I've really been enjoying Geertjan's blog recently. Lots of interesting details, screenshots and his passion for his work really comes through. His posts on the Netbeans Schliemann generic languages framework and today's Capturing Matisse make me want to drop everything and start hacking Netbeans. And I'm especially happy to see that somebody is interesting in Breathing Life Back into a Dead Coyote (part 1 and part 2), which is currently the main vehicle for Groovy language support in Netbeans -- I'd hate to see Groovy dropped in the mad rush to Ruby.

Newsgator launches Java ME powered feed reader

Thu, 15 Mar 2007 12:06:36 +0000

Newsgator, makers of FeedDemon and NetNewsWire, have launched a Java ME powered RSS/Atom feed reader. Here are some details from the press release

NewsGator Go! for BlackBerry and NewsGator Go! for Java were developed in a technology partnership with FreeRange Communications, the leading developers of mobile publishing and mobile RSS solutions, and is available for BlackBerry, Sony Ericsson, Nokia, and most other MID-P 2.0 mobile phones, including Samsung, Sanyo and LG. NewsGator Go! is available for $29.95 or $14.95 if bought with any of NewsGator’s desktop readers, including FeedDemon, NetNewsWire and Inbox.

Via Randy Morin.

Sun Web Developer Pack R1 with RSS and Atom goodies

Mon, 12 Mar 2007 21:20:29 +0000

The Sun Web Developer Pack (SWDP) finally uncloaked today, so I can talk a little more openly about what I and my Java EE co-workers have been working on. You can get the full scoop at the SWDP site, but basically SWDP is a bundle of technologies to help developers build "Web 2.0" or next-generation web applications on the Java platform. Ajax, scripting languages, REST and of course RSS/Atom are all part of that. The RSS/Atom bits are ROME 0.9 (Beta), Blogapps 2.0 (Early Access) and a ROME-based Atom Server kit based on code from Roller.  There are also example Atom server implementations in the REST API and Phobos components of the pack.

I'm pretty excited that we're putting some resources behind ROME and that both ROME and Blogapps are part of SWDP R1, but I'm even more excited about the next release. In R2 we'll drop the Atom Server Kit and Blogapps BlogClient and we'll replace them with ROME Propono a brand new Atom protocol client and server library that we're getting ready to contribute to the ROME project.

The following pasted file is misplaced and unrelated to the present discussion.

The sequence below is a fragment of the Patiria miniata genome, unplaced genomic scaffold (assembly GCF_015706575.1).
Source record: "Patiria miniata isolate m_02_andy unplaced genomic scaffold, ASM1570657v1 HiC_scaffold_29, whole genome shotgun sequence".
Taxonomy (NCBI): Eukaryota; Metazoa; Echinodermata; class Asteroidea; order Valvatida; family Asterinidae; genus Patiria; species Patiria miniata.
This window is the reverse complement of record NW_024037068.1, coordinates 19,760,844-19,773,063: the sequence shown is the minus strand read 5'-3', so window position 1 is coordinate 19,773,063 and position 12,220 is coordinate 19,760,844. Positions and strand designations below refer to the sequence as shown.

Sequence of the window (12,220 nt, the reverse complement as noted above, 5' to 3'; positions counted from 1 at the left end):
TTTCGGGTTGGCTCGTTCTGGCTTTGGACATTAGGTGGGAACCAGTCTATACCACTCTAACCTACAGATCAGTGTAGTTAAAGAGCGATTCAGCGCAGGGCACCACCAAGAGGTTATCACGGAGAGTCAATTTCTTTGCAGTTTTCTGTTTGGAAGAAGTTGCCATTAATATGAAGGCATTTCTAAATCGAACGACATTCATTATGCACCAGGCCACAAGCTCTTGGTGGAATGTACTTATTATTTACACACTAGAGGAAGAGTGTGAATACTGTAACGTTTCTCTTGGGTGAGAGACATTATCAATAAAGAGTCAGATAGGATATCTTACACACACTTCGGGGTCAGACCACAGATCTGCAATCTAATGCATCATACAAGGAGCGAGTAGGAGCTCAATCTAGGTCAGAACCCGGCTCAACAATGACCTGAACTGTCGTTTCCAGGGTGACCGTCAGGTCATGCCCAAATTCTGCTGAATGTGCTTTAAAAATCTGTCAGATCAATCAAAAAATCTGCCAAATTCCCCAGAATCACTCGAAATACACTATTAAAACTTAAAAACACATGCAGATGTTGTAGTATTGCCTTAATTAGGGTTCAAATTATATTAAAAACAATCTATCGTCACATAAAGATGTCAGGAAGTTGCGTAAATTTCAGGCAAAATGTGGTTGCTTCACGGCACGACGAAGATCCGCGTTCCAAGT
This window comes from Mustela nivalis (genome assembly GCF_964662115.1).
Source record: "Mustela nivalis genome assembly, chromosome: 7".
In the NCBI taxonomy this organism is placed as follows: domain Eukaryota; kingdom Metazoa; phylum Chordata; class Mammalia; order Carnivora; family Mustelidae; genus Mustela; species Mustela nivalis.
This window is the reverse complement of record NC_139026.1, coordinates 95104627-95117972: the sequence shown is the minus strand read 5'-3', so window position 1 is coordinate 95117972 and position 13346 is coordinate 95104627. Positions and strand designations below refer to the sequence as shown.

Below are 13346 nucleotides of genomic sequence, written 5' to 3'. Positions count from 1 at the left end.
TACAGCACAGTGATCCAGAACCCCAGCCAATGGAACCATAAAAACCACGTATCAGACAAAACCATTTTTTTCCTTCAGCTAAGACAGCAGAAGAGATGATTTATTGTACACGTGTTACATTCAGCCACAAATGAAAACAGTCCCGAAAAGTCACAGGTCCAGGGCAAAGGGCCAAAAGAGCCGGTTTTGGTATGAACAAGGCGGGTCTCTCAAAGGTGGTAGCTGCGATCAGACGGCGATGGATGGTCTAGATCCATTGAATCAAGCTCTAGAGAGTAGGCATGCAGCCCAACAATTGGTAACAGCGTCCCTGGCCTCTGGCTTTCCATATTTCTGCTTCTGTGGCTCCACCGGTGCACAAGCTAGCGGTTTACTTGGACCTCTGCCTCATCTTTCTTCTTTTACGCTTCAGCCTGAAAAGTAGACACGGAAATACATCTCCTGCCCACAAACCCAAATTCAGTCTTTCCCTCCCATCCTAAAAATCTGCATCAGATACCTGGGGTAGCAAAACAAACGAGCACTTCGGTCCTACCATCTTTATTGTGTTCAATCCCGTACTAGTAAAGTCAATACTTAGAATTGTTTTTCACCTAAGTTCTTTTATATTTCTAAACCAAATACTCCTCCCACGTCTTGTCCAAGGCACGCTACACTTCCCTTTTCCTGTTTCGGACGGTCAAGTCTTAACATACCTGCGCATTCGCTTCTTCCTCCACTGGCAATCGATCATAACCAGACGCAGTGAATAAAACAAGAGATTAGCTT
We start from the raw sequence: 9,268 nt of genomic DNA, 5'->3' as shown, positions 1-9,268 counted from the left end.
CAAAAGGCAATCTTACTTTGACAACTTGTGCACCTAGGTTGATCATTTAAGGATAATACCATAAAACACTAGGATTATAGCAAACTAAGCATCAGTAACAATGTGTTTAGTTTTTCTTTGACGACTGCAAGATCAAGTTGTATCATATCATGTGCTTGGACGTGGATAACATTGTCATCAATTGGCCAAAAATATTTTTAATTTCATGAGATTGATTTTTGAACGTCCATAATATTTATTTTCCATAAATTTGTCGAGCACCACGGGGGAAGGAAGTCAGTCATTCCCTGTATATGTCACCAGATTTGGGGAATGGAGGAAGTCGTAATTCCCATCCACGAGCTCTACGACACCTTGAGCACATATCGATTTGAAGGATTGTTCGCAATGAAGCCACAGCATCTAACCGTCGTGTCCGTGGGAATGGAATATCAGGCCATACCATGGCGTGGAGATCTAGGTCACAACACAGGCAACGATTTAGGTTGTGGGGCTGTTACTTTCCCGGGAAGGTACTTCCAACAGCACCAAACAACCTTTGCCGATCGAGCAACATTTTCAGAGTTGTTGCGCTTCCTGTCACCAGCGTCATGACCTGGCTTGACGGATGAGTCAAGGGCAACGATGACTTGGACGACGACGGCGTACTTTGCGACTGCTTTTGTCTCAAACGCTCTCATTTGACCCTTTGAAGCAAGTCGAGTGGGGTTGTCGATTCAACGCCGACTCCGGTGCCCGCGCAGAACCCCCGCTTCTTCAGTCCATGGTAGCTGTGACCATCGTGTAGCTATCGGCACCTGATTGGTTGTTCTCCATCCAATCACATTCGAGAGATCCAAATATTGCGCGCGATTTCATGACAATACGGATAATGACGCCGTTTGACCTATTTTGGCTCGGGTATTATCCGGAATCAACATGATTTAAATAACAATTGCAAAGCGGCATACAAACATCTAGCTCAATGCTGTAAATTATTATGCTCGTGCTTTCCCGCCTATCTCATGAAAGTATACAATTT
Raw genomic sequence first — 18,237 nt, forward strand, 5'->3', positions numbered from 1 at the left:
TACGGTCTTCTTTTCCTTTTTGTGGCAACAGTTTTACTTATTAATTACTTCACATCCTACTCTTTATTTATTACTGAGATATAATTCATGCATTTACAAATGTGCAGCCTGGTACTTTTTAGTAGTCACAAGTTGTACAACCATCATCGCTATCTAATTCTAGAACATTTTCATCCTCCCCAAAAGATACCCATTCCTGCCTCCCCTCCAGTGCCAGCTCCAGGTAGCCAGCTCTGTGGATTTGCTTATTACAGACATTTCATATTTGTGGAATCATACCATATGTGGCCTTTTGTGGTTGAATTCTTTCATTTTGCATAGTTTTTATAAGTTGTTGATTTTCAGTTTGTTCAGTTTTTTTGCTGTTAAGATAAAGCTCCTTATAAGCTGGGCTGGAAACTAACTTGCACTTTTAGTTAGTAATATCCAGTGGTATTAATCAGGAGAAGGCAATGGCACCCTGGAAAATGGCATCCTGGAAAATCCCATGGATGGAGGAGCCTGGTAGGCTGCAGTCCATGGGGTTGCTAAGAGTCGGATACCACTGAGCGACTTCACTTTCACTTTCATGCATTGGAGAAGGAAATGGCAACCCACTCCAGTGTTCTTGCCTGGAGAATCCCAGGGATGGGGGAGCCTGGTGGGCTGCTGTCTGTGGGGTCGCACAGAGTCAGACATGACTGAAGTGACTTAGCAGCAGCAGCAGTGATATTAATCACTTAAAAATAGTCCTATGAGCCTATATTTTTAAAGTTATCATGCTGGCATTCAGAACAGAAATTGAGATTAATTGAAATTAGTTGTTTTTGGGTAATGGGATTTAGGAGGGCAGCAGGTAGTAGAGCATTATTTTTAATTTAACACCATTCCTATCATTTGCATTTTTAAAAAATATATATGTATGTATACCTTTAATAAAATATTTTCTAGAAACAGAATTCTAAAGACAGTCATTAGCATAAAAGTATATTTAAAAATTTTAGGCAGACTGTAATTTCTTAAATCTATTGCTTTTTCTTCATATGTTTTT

I haven't had a whole lot of time to experiment with the various components in the pack, but I have played with Phobos and I think it's pretty compelling. Phobos is a "lightweight, scripting-friendly, web application environment." It's not just for creating server-side JavaScript applications, but that's the angle the I find interesting. So many developers are creating JavaScript/Ajax applications these days that working in JavaScript on both client and server-sides makes sense -- especially when you can debug into JavaScript code in your IDE as you can with the Netbeans Phobos module. Also note that the jMaki Ajax components work with JSP, PHP and Phobos -- jMaki and Phobos look like a winning combination.


Thu, 8 Mar 2007 14:33:59 +0000

That's three JPAs. I've been fighting to get a new Roller back-end running, one that uses the Java Persistence API (JPA) rather than the native Hibernate API that we use now.

Craig Russell and Mitesh Meswani wrote the new JPA back-end and tested it against Toplink/JPA (JPA #1) and the Derby database. I've been refactoring it, updating it for Roller 4.0 and testing it against various other databases and JPA implementations with mixed results.

I tried to run it against MySQL, ran into a bunch of problems and fixed those. Allen switched out Toplink/JPA for Hibernate/JPA (JPA #2), ran into problems and fixed those. I switched out Toplink for Apache OpenJPA-incubating (JPA #3), ran into problems and fixed those. So now we have a back-end implementation that runs against OpenJPA, but requires two small code changes to work against Toplink -- not exactly an ideal situation.

I'm a JPA newbie for sure and still trying to figure this stuff out, but it does seem that switching JPA implementations is not as easy as it ought to be.

In other JPA news...

I didn't realize that the open source version of Toplink that Oracle contributed to Glassfish, Toplink Essentials, is the pee-wee version of the full and still closed source Toplink product. That's why I was somewhat surprised to hear that Oracle is open sourcing and donating the full version of Toplink to the Eclipse foundation.

Two observations about that news. First, this move appears to be a fork that will result in a CDDL licensed version of Toplink Essentials in Glassfish and an EPL version in Eclipse -- I hope I'm wrong about that. And second: apparently IBM will be soon be supporting two versions of JPA: OpenJPA via Geronimo and Toplink/JPA via Eclipse.

Hudson: an amazingly easy-to-use build server

Mon, 5 Mar 2007 08:08:24 +0000

I've never used a build or "continuous integration" server before so I've got nothing to compare Hudson to, but I can say this: it's amazingly easy to install and configure. Just drop the hudson.war file in Tomcat's webapps directory or deploy to your favorite app server and start setting up build jobs.

Hudson can pull from CVS and Subversion. It can run Maven builds, Ant builds and shell scripts. It can publish  javadocs, build artifacts, test reports and RSS feeds. The UI is simple but full of options and with plenty of built-in help. Here are the projects I'm monitoring with Hudson:

My Hudson is setup on old (Pentium 450mhz) Linux box and I've got it setup to poll my projects every 30 minutes and do a full rebuild and test on any change. I'm subscribed via RSS, so I'll quickly learn of any failure. Very handy.